Canon DC220 Camcorder Review
Audio / Playback / Connectivity
Let’s just start off with the catch or catches. The DC220 does not feature a microphone jack, headphone jack, or accessory shoe—hot or cold. Therefore, you’re stuck with the onboard built-in stereo microphone, which is nothing special. The DC220’s recorded audio is accompanied by a flourish of background noise. It records every mechanical click, buzz, or zoom is picked up, especially the whirring DVD hatch. Audio levels are not available, and your only sound control is a wind screen, which amounts to nothing. It’s almost impossible to tell which audio was recorded with the windscreen on and with the windscreen off. This spells low-end consumer in every which way.
Playback can be engaged by shifting the mode switch down once to bring up a screen filled with icons. The icons represent recorded video clips and up to six icons can be displayed at a time. Using the joystick, you can scroll through clips and select them by pressing the center. When a clip is selected, you can press the center of the joystick again to cue a small submenu consisting of volume control and next/last clip toggle. A horizontal strip of flattened buttons runs along the bottoms of the LCD panel containing the rewind, fast forward, play/pause, and stop controls. Unfortunately, these controls are not available when viewing clips through the viewfinder because the LCD must remain closed. Audio is not available either, and the DC220’s lack of a headphone jack ensures that. Regardless, the viewfinder is so minute that it would only make sense to view your video clips through its.27" display to save battery power.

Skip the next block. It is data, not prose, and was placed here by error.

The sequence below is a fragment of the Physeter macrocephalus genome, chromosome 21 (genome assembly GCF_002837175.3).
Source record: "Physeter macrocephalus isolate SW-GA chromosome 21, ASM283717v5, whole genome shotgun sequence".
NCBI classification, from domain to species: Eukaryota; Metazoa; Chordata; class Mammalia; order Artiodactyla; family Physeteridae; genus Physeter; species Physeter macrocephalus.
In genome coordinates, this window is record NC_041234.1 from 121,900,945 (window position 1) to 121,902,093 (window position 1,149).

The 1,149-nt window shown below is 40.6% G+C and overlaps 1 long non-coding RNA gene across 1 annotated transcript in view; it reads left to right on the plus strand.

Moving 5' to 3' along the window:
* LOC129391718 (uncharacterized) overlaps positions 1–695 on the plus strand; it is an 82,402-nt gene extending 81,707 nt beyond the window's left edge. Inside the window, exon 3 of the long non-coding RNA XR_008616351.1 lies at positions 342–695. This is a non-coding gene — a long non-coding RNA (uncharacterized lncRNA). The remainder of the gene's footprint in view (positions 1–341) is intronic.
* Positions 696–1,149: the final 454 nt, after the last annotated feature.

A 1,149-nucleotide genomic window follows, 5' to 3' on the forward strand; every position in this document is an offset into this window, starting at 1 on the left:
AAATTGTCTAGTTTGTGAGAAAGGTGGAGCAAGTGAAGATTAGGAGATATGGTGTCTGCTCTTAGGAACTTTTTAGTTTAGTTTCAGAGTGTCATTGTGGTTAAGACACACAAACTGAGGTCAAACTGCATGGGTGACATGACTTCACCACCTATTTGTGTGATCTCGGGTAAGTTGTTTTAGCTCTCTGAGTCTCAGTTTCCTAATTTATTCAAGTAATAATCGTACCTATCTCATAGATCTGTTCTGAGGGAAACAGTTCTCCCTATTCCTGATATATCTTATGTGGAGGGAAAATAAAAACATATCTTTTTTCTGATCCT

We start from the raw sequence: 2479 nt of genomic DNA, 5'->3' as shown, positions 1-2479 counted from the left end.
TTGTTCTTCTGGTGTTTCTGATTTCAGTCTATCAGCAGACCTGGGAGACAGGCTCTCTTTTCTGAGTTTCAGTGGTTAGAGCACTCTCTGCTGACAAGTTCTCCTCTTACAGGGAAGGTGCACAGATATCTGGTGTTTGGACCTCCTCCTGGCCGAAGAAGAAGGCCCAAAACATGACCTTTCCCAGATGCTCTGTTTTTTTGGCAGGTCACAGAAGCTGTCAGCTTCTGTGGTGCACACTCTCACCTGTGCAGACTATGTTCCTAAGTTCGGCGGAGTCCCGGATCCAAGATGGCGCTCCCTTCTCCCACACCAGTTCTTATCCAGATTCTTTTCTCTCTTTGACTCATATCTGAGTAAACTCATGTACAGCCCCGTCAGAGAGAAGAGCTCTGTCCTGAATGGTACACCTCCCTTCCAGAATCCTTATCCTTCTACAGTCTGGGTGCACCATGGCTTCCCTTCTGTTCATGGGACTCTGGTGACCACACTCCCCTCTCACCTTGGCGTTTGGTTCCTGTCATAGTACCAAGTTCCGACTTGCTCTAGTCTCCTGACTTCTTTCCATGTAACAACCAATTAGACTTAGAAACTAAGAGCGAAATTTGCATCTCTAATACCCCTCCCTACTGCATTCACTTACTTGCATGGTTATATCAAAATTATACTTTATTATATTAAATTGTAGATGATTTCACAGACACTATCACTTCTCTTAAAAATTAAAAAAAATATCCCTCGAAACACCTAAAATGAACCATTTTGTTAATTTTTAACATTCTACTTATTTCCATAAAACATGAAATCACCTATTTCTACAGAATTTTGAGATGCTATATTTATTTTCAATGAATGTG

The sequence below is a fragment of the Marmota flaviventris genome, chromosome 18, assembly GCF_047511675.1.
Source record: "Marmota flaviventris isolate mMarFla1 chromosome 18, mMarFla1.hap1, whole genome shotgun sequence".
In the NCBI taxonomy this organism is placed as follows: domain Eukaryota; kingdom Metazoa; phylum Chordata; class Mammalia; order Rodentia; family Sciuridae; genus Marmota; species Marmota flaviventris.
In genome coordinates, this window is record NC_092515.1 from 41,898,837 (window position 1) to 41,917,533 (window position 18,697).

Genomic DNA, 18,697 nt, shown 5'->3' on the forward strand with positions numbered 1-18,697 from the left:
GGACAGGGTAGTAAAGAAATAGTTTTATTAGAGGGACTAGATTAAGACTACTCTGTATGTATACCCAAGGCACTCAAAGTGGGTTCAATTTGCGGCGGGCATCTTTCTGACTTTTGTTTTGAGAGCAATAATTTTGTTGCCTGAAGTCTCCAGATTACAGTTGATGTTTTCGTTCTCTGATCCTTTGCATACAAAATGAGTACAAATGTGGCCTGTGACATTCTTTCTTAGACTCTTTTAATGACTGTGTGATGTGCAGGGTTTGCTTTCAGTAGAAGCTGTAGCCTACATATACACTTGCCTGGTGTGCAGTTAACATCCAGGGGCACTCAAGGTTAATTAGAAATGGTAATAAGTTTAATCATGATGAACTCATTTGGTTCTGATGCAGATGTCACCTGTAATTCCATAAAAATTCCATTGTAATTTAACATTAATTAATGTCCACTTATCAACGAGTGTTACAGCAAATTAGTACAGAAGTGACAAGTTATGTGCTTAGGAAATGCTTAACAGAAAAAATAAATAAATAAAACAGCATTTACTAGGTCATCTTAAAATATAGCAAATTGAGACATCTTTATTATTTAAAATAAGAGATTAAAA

|Clips appear as thumbnails on the playback screen.||Playback menu|
Usually, video and still image playback are almost identical, but things are a bit different on the DC220. Shifting the mode switch once brings up a full image with an elaborate histogram and information including image size, digital effect used, white balance used, aperture, shutter speed, exposure, quality setting, date, and time. Wow. You don’t get this level of treatment from most camcorders. Pressing the display button once makes the histogram disappear and pressing it once more clears the screen entirely. By pressing the center of the joystick, a small submenu pops up, allowing you to scroll through each picture and jump to the next 10 or 100 pictures if you’re an amateur Ansel Adams. The playback function menu is drastically different as well. Here you have the option to convert to scene, copy from disc to MiniSD card, view images in a slideshow, protect an image, print, or transfer. The administrative menu provides the options to erase all images or copy all to a MiniSD card in the still image operations screen. You can also configure disc operations, display setup, system setup, and date and time setup.
*The DC220 is highly minimalistic, so don’t expect to see a cluster of ports and terminals. With no headphone or mic jack, the DC220 offers only a USB terminal embedded in the LCD cavity and an A/V out jack located beneath the MiniSD card slot found underneath a stealthy silver plastic port cover. The cover is relatively sturdy, but it’s held on by those infamous thin plastic strips that will snap under a medium amount of applied tension. Aside from the awkwardly placed DC input jack on the bottom right of the DC220 that just about sums up your connectivity options here. Don’t be surprised, though—this is exactly the case with the DC50.
Get Our Newsletter
Real advice from real experts. Sign up for our newsletter
Thanks for signing up!